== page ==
Taking the longer view

In our every deliberation, we must consider the impact of our decisions on the next seven generations. –Iroquois Nation Maxim

An important aspect of stewardship is to consider the legacy we are leaving for future generations.

Japanese GardenA few years ago a friend traveled to Japan. She told me about a park she visited there. It was celebrating the completion of its 100-year master plan, and was just now fulfilling the vision of its original designers.  The trees were grown, the rocks at the waterside were properly weathered, and visitors were able to enjoy the fulfilled vision for what the space could be.

In mainstream U.S. culture, long-term planning is often thought of in terms of five- or ten-year spans.  Higher education sometimes takes a longer view.  But there are few occasions when we stop to ask “what do we want to be in 100 years?”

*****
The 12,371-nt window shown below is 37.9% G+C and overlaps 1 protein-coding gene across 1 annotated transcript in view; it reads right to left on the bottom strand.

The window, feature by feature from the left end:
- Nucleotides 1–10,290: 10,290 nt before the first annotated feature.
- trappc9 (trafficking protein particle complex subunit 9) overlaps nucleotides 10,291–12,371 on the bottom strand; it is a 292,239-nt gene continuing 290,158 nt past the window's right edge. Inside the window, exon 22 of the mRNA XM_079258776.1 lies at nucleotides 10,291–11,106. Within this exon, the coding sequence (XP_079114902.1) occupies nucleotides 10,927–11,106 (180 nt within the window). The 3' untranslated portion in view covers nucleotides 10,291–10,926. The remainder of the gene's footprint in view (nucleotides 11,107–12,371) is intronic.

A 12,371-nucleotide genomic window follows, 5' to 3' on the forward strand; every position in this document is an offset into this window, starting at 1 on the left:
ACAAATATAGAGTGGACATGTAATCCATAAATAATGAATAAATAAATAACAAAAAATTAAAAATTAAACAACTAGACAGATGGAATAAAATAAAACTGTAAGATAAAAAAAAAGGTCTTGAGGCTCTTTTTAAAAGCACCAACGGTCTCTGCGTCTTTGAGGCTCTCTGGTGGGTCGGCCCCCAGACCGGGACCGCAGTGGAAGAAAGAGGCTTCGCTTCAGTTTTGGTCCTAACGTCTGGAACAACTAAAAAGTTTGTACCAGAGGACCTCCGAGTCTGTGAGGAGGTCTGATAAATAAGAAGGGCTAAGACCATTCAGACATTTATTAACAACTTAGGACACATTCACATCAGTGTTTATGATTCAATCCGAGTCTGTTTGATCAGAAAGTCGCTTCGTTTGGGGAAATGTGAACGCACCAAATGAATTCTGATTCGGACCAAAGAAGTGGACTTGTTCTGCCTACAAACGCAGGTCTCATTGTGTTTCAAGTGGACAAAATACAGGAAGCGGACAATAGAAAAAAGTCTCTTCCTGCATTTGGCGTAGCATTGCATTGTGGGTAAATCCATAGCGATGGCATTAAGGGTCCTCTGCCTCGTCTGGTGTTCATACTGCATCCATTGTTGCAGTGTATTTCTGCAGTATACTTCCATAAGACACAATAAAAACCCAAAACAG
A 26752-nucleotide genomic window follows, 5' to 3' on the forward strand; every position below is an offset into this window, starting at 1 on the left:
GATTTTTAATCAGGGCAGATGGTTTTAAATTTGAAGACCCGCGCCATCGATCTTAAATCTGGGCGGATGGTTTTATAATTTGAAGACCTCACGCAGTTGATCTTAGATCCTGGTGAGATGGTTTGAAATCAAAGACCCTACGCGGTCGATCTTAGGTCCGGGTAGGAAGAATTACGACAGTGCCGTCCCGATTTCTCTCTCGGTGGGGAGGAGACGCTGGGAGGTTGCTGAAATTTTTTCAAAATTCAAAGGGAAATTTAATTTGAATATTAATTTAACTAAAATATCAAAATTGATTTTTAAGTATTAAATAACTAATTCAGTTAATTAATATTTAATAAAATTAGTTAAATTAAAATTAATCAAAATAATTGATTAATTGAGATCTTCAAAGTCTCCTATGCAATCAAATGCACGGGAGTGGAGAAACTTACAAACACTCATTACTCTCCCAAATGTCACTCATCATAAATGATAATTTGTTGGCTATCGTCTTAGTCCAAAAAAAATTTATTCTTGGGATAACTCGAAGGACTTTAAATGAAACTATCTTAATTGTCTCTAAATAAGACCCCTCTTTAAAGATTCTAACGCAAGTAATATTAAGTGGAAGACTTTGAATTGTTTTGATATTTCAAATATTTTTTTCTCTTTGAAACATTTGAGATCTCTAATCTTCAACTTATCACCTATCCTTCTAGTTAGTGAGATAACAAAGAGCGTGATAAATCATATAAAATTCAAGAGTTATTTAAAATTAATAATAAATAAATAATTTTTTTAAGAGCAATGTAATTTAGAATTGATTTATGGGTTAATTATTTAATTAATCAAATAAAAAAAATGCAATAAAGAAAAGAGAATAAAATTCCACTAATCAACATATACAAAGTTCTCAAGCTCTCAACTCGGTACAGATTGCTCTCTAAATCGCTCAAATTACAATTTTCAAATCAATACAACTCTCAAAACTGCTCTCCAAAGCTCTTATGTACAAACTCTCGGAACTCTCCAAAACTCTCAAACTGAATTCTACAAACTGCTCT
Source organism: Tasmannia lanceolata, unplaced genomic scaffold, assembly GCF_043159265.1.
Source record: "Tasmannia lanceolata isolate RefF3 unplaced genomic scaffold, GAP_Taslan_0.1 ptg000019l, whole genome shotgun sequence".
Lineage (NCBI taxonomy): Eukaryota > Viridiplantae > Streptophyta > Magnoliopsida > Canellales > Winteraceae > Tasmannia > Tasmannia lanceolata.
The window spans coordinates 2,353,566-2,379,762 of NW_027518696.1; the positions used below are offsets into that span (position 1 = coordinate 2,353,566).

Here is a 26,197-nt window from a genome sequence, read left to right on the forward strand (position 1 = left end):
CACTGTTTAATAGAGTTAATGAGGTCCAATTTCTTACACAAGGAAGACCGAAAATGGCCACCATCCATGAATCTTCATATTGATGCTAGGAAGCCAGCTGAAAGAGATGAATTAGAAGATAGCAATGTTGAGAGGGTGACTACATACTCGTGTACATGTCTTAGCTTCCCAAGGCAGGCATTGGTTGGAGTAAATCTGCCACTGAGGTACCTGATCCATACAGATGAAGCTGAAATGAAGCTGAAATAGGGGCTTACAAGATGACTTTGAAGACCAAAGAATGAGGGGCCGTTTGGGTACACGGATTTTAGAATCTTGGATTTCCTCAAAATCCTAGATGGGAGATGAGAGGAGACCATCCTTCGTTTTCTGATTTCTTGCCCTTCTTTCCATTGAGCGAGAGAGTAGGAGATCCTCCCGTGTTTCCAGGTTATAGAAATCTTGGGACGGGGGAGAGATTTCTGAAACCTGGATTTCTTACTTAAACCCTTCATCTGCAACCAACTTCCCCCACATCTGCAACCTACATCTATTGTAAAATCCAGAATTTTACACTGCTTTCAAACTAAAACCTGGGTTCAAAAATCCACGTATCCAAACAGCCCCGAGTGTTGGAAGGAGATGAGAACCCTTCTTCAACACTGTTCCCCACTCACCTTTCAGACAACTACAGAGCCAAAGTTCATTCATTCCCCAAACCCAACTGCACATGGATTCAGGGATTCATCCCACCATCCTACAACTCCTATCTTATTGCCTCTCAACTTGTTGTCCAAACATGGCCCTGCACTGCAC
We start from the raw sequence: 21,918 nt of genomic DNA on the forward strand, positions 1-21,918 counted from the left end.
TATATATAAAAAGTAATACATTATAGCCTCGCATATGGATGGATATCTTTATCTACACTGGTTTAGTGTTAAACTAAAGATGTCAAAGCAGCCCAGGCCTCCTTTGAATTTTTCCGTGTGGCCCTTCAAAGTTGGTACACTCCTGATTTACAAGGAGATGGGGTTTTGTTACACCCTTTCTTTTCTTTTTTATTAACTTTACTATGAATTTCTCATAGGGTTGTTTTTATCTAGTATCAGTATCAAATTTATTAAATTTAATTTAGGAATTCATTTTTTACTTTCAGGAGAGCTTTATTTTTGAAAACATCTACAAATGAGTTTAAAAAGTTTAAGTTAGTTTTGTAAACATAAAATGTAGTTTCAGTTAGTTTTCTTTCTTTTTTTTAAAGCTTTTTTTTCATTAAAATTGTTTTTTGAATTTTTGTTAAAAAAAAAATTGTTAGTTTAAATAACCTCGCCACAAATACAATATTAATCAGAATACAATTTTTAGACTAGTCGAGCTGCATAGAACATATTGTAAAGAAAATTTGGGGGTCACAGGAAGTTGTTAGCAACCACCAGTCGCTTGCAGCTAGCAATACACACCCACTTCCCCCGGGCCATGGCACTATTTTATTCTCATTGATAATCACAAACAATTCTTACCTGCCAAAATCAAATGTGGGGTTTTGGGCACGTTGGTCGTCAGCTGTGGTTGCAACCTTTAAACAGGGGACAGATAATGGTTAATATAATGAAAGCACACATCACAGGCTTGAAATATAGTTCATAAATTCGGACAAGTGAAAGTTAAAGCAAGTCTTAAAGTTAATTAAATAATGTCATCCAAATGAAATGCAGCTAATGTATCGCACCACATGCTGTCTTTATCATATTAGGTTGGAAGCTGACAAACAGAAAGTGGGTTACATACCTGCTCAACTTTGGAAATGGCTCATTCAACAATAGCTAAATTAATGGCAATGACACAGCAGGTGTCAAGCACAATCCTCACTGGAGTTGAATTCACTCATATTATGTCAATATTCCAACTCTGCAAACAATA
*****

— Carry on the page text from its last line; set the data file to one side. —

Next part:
This is an important question given the current pace of change in higher education. We often feel like we don’t know what the next few years will hold, or whether anything recognizable will remain when today’s toddlers are ready for college. Dealing with fast-paced change is important, but it’s also worth asking what needs to stay the same. That’s a great way to clarify our values and what is core to our mission.

I suspect, if MnSCU is to thrive for the next 100 years, we will still be providing an extraordinary education for all Minnesotans. We will be partnering with employers and communities. And we will be offering access to all at an affordable price.  We probably can’t even imagine what that will look like, but like the architects in the Japanese park, we need to think about which trees to plant and which boulders to place now so that the foundation is there for future generations to build upon.

Dee Anne Bonebright


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